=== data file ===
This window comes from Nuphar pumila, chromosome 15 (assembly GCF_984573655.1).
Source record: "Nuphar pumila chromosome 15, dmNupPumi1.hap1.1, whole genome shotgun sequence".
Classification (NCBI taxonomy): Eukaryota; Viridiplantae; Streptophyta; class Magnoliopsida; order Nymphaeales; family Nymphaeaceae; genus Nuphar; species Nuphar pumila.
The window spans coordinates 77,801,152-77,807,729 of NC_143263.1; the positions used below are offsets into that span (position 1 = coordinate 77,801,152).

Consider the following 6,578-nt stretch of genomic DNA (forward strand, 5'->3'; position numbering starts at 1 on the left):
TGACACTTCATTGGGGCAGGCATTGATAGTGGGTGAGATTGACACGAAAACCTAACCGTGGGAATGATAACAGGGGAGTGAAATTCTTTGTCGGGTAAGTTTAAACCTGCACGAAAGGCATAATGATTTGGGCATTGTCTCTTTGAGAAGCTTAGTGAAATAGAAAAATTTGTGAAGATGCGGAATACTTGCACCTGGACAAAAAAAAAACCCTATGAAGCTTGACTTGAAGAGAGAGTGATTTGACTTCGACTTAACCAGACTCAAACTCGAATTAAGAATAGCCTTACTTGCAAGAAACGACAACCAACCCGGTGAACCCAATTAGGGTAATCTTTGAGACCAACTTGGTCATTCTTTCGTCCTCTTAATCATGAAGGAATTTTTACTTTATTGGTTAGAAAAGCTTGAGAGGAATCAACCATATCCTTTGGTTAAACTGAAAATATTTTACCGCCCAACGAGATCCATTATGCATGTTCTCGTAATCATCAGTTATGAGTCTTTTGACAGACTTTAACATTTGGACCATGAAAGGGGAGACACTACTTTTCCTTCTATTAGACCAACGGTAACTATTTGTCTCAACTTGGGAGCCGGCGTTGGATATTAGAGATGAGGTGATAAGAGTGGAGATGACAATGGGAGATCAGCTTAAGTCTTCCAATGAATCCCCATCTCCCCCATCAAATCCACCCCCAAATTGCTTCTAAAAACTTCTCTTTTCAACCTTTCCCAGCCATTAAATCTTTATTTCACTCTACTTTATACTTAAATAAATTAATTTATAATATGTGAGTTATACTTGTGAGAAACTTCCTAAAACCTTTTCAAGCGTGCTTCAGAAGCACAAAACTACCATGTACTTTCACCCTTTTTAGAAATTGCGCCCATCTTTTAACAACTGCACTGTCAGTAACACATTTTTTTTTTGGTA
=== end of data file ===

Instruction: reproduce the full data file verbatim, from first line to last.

This window comes from Nuphar pumila, chromosome 15 (assembly GCF_984573655.1).
Source record: "Nuphar pumila chromosome 15, dmNupPumi1.hap1.1, whole genome shotgun sequence".
Classification (NCBI taxonomy): Eukaryota; Viridiplantae; Streptophyta; class Magnoliopsida; order Nymphaeales; family Nymphaeaceae; genus Nuphar; species Nuphar pumila.
The window spans coordinates 77,801,152-77,807,729 of NC_143263.1; the positions used below are offsets into that span (position 1 = coordinate 77,801,152).

Consider the following 6,578-nt stretch of genomic DNA (forward strand, 5'->3'; position numbering starts at 1 on the left):
TGACACTTCATTGGGGCAGGCATTGATAGTGGGTGAGATTGACACGAAAACCTAACCGTGGGAATGATAACAGGGGAGTGAAATTCTTTGTCGGGTAAGTTTAAACCTGCACGAAAGGCATAATGATTTGGGCATTGTCTCTTTGAGAAGCTTAGTGAAATAGAAAAATTTGTGAAGATGCGGAATACTTGCACCTGGACAAAAAAAAAACCCTATGAAGCTTGACTTGAAGAGAGAGTGATTTGACTTCGACTTAACCAGACTCAAACTCGAATTAAGAATAGCCTTACTTGCAAGAAACGACAACCAACCCGGTGAACCCAATTAGGGTAATCTTTGAGACCAACTTGGTCATTCTTTCGTCCTCTTAATCATGAAGGAATTTTTACTTTATTGGTTAGAAAAGCTTGAGAGGAATCAACCATATCCTTTGGTTAAACTGAAAATATTTTACCGCCCAACGAGATCCATTATGCATGTTCTCGTAATCATCAGTTATGAGTCTTTTGACAGACTTTAACATTTGGACCATGAAAGGGGAGACACTACTTTTCCTTCTATTAGACCAACGGTAACTATTTGTCTCAACTTGGGAGCCGGCGTTGGATATTAGAGATGAGGTGATAAGAGTGGAGATGACAATGGGAGATCAGCTTAAGTCTTCCAATGAATCCCCATCTCCCCCATCAAATCCACCCCCAAATTGCTTCTAAAAACTTCTCTTTTCAACCTTTCCCAGCCATTAAATCTTTATTTCACTCTACTTTATACTTAAATAAATTAATTTATAATATGTGAGTTATACTTGTGAGAAACTTCCTAAAACCTTTTCAAGCGTGCTTCAGAAGCACAAAACTACCATGTACTTTCACCCTTTTTAGAAATTGCGCCCATCTTTTAACAACTGCACTGTCAGTAACACATTTTTTTTTTGGTA